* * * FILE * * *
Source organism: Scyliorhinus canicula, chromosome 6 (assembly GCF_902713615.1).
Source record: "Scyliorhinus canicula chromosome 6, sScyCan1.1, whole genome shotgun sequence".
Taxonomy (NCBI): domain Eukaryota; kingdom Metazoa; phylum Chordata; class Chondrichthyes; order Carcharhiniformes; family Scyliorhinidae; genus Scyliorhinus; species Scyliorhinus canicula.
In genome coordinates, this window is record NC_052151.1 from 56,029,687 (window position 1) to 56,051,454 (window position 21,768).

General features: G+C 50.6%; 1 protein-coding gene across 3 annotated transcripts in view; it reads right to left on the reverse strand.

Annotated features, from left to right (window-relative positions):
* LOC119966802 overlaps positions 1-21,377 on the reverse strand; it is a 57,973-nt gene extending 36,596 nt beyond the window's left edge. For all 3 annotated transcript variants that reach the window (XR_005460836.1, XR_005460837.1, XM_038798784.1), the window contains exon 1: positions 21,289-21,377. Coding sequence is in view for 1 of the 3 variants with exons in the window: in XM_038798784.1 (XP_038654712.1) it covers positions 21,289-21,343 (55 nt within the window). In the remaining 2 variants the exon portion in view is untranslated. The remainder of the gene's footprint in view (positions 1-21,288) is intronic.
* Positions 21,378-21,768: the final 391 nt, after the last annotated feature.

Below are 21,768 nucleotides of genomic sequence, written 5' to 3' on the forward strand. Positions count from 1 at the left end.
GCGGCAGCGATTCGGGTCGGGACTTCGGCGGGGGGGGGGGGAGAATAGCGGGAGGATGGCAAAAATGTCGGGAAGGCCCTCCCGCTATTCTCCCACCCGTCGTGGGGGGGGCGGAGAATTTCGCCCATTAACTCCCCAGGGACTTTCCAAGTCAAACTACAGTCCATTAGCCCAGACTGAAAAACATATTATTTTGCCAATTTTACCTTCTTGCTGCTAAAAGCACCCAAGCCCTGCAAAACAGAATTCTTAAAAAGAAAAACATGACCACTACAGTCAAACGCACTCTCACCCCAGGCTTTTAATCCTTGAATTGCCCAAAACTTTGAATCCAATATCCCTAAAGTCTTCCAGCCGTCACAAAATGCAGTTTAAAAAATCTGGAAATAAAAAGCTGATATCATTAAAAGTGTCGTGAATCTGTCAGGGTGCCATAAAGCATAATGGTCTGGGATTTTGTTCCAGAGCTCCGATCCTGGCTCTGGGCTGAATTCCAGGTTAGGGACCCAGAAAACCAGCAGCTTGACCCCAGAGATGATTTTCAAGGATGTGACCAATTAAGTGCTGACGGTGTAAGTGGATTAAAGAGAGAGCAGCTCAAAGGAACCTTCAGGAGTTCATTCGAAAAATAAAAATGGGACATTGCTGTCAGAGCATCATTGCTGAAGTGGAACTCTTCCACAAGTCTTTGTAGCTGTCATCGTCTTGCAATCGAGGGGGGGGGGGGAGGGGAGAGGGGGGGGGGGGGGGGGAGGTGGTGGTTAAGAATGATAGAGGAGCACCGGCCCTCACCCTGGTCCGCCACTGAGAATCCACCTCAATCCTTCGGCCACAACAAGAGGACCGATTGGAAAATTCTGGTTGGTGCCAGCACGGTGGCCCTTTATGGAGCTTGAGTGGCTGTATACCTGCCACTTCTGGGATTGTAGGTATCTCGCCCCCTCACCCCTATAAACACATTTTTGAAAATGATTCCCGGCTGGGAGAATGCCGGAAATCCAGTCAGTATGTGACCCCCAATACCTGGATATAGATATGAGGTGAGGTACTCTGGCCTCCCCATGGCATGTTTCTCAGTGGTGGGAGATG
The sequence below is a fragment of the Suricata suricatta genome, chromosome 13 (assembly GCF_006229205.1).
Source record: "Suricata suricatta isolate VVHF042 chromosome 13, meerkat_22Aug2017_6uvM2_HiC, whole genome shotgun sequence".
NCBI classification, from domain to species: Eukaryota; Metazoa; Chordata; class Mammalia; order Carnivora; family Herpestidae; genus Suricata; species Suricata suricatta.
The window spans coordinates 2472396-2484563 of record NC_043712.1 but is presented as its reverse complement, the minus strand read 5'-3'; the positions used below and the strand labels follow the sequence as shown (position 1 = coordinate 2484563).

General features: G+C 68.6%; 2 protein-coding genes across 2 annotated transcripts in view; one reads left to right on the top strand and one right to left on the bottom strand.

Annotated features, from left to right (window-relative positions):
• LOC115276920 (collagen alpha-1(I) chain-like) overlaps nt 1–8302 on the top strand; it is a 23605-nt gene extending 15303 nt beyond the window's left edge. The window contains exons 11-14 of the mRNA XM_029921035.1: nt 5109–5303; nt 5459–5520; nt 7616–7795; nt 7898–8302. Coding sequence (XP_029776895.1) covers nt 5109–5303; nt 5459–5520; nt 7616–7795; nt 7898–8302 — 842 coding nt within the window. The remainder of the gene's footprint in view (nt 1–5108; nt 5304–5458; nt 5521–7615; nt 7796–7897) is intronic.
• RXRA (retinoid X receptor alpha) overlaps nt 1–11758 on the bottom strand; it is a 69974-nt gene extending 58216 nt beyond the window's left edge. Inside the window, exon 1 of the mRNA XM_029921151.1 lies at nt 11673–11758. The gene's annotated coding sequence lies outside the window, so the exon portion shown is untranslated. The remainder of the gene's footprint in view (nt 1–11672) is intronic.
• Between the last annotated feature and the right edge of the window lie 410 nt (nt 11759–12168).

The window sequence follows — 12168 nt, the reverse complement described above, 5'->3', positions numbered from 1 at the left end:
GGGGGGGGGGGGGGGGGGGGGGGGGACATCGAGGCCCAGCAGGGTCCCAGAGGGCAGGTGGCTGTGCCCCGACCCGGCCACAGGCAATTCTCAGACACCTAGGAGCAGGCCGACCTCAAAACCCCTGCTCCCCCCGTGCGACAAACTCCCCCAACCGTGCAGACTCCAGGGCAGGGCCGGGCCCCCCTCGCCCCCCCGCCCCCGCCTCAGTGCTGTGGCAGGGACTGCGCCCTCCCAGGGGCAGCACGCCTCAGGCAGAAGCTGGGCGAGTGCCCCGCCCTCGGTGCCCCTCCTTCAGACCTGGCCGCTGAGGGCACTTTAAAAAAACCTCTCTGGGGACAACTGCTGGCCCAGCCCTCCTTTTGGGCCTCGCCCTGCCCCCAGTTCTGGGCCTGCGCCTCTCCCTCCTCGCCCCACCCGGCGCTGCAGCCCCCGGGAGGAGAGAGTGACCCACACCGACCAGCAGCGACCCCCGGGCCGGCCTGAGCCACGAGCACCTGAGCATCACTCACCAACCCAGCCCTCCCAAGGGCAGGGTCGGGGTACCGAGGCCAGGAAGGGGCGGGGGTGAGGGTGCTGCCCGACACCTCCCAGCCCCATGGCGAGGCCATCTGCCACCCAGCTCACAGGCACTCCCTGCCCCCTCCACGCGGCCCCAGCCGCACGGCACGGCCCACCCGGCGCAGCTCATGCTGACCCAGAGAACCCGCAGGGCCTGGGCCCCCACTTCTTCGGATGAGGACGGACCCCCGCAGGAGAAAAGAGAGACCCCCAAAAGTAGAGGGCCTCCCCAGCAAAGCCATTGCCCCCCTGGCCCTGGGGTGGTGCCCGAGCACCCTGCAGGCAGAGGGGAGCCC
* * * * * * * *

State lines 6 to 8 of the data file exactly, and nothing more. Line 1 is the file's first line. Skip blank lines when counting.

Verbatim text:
Annotated features, from left to right (window-relative positions):
* LOC119966802 overlaps positions 1-21,377 on the reverse strand; it is a 57,973-nt gene extending 36,596 nt beyond the window's left edge. For all 3 annotated transcript variants that reach the window (XR_005460836.1, XR_005460837.1, XM_038798784.1), the window contains exon 1: positions 21,289-21,377. Coding sequence is in view for 1 of the 3 variants with exons in the window: in XM_038798784.1 (XP_038654712.1) it covers positions 21,289-21,343 (55 nt within the window). In the remaining 2 variants the exon portion in view is untranslated. The remainder of the gene's footprint in view (positions 1-21,288) is intronic.
* Positions 21,378-21,768: the final 391 nt, after the last annotated feature.